I know that we're all looking for ways to decrease our food budget - but do you think buying food at the "dollar store" is the way to go? You know, the stores like Dollar Tree, Dollar General, Everything's a Buck, etc (whatever the ones in your area are called).
Our local paper did a story about a month ago about buying food stuffs at the dollar store - and the reporter seems to have done a lot of comparison shopping. She said on a recent trip to a specific store here in the city not one item was past or even near its expiration date, no dents and very few "off brands." And it wasn't all Top Ramen or potted meat. Now, she did provide the warning that you shouldn't assume that just because "it's only a dollar" and it's a name-brand then it must be a better deal than the same brand sold at the grocery store, Target or Wal-Mart.
Bad deals: Morton's kosher salt (1-pound box at the dollar store, $1; 3-pound box at Kroger, $2.49 and the store brand at Kroger is $1.49...for three pounds). Duncan Hines brownie and cookie mixes are smaller at the dollar stores (5 1/2 ounces rather than 16 1/2 ounce boxes sold at the grocery store). Other "skip its" she says are canned fruit as the cans are smaller and they are "off brands." And the tortillas are better suited to using as sandbags or weapons because they were so hard.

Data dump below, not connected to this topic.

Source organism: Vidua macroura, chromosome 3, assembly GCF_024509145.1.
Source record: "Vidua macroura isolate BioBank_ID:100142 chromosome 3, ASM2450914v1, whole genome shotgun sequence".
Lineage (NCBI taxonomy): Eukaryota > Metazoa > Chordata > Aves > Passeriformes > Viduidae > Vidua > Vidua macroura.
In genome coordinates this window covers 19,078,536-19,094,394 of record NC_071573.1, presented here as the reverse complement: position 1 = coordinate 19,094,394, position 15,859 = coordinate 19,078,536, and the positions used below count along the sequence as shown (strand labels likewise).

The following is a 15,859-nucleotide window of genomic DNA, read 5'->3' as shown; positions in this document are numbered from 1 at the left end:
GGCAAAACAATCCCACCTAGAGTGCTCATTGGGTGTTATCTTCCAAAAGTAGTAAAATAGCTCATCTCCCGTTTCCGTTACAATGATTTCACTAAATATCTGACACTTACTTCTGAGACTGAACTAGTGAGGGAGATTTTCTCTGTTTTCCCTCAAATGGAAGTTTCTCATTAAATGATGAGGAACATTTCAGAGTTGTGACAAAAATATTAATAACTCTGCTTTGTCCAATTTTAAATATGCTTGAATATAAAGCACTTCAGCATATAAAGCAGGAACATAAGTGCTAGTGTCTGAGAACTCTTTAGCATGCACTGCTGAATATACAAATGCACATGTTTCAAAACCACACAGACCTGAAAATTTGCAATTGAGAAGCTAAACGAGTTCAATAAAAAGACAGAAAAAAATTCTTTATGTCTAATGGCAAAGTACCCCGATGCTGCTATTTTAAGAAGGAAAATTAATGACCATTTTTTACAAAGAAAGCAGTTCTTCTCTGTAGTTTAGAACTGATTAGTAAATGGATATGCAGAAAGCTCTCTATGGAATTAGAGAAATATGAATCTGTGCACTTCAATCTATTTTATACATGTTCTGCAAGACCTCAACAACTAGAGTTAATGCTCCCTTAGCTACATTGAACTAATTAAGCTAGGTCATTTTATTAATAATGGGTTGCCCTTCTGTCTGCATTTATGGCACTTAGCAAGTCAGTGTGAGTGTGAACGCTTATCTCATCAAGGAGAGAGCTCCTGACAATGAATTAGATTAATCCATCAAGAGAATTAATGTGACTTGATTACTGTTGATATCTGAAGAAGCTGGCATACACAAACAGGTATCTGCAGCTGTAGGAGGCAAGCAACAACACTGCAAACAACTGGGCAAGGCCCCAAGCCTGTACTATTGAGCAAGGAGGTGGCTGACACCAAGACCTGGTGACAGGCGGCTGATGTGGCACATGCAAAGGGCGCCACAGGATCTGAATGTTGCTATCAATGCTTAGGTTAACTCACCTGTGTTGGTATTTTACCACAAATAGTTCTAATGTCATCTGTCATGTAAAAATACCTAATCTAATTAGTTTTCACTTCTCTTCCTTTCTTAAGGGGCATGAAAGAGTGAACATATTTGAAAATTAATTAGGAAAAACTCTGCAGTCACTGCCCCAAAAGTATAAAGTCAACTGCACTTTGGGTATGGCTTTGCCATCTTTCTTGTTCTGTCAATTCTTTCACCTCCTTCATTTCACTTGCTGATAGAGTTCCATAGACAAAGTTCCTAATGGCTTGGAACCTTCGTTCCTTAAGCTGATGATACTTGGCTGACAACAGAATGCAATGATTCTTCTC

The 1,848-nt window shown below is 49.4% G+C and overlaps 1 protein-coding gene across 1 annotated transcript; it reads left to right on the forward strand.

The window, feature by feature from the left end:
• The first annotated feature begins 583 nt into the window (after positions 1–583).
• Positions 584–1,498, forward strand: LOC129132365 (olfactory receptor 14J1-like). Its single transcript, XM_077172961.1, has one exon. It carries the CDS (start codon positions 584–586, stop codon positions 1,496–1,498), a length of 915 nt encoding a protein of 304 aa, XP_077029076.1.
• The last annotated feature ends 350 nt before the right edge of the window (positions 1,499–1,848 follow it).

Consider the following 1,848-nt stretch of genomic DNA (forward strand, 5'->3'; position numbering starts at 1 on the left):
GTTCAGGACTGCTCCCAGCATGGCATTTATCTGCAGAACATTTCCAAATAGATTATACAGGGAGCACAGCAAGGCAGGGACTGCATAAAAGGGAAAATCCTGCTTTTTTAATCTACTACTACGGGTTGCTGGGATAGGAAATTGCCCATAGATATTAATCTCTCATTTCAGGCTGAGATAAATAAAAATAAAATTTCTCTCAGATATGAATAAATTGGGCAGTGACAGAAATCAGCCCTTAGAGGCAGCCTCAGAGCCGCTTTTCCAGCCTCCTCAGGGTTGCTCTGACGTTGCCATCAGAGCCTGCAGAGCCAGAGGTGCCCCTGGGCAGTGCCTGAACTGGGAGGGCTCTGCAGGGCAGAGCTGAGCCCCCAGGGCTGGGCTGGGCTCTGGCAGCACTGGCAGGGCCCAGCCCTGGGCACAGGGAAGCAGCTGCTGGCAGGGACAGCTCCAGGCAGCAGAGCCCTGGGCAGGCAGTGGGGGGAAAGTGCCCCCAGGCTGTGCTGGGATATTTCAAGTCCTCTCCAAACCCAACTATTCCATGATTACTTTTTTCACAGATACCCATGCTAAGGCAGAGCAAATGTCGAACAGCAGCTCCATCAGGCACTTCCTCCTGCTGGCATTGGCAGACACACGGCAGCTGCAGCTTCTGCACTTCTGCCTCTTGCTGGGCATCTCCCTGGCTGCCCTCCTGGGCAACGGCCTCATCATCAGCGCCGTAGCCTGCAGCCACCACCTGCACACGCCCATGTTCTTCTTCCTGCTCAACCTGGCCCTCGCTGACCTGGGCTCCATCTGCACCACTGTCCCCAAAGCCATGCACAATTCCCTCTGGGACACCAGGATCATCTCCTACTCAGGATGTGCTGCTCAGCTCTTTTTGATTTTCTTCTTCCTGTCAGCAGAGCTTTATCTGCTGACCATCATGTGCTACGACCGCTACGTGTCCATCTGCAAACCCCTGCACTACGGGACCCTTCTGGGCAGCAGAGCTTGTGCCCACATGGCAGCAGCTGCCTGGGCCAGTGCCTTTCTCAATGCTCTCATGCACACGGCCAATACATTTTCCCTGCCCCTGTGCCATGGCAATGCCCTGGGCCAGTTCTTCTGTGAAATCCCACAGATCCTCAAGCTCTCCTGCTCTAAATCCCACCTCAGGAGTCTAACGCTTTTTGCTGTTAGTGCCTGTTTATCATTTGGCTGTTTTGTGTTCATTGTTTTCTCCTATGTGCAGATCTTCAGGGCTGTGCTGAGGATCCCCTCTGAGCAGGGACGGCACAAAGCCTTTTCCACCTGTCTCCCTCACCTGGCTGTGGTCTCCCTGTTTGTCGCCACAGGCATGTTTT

If you hate mincing your own garlic then the jars of the stuff at the dollar store are a good buy (8-ounce jar for $1; 4 1/2-ounce jar for $1.50 at the grocer). However, if you don't mind mincing your own, then buy the stuff in the produce section at Kroger where it's around $2/pound. Buying the heads of garlic at the grocery store also gives you cloves of garlic for other recipes. Minced stuff in the jar can only be used in recipes that call for...well...minced garlic. ;) (we use too much garlic for that to be a good buy for us)
She says the good buys are jars of red bell peppers (as a matter of fact, she bought almost all the stuff for an antipasto tray at the dollar store - olives, mushrooms, marinated vegetables, crackers), 24-ounce bottles of Hunt's ketchup, bread crumbs, chicken broth (I'm guessing that's if you don't buy low-sodium like I do); and 28-ounce cans of tomatoes; dried herbs and spices; seasoning mixes for the grill. Brad uses canned tomatoes when making his salsa (we really need to get some tomato plants!) so I'll send him to the dollar store the next time he gets a hankering to make some.
Things that are worth it if they're not on sale at the grocery store: the minced garlic previously mentioned, pasta, cooking oil, jam, jelly and preserves, long-grain white rice, soft drinks (3 cans for $1) and snack foods like chips and pretzels. My mom buys the bags of Tootsie Roll Midgies (that she stashes in her desk drawer) from the dollar store
What do you think about this "dollar store dining"?